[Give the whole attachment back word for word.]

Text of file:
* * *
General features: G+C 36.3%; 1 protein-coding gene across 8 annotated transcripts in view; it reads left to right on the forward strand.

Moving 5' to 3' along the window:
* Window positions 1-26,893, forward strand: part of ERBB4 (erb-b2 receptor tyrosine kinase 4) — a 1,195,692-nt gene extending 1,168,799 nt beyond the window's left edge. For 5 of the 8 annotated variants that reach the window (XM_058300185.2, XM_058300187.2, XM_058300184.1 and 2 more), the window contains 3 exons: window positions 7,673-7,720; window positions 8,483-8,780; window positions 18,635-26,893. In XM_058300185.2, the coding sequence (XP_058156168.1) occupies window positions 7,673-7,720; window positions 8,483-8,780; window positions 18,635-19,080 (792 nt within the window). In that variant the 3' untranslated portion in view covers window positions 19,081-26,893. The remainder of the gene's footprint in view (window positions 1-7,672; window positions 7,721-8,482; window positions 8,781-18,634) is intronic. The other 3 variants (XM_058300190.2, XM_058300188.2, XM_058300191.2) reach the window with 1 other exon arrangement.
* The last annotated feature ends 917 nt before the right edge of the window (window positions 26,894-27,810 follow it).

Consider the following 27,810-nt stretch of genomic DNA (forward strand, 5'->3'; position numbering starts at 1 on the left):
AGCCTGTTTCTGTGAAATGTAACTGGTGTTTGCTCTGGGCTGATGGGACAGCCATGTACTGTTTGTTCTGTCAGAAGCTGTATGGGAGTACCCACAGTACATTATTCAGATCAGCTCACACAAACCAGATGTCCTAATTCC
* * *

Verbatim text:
General features: G+C 36.3%; 1 protein-coding gene across 8 annotated transcripts in view; it reads left to right on the forward strand.

Moving 5' to 3' along the window:
* Window positions 1-26,893, forward strand: part of ERBB4 (erb-b2 receptor tyrosine kinase 4) — a 1,195,692-nt gene extending 1,168,799 nt beyond the window's left edge. For 5 of the 8 annotated variants that reach the window (XM_058300185.2, XM_058300187.2, XM_058300184.1 and 2 more), the window contains 3 exons: window positions 7,673-7,720; window positions 8,483-8,780; window positions 18,635-26,893. In XM_058300185.2, the coding sequence (XP_058156168.1) occupies window positions 7,673-7,720; window positions 8,483-8,780; window positions 18,635-19,080 (792 nt within the window). In that variant the 3' untranslated portion in view covers window positions 19,081-26,893. The remainder of the gene's footprint in view (window positions 1-7,672; window positions 7,721-8,482; window positions 8,781-18,634) is intronic. The other 3 variants (XM_058300190.2, XM_058300188.2, XM_058300191.2) reach the window with 1 other exon arrangement.
* The last annotated feature ends 917 nt before the right edge of the window (window positions 26,894-27,810 follow it).

Consider the following 27,810-nt stretch of genomic DNA (forward strand, 5'->3'; position numbering starts at 1 on the left):
AGCCTGTTTCTGTGAAATGTAACTGGTGTTTGCTCTGGGCTGATGGGACAGCCATGTACTGTTTGTTCTGTCAGAAGCTGTATGGGAGTACCCACAGTACATTATTCAGATCAGCTCACACAAACCAGATGTCCTAATTCC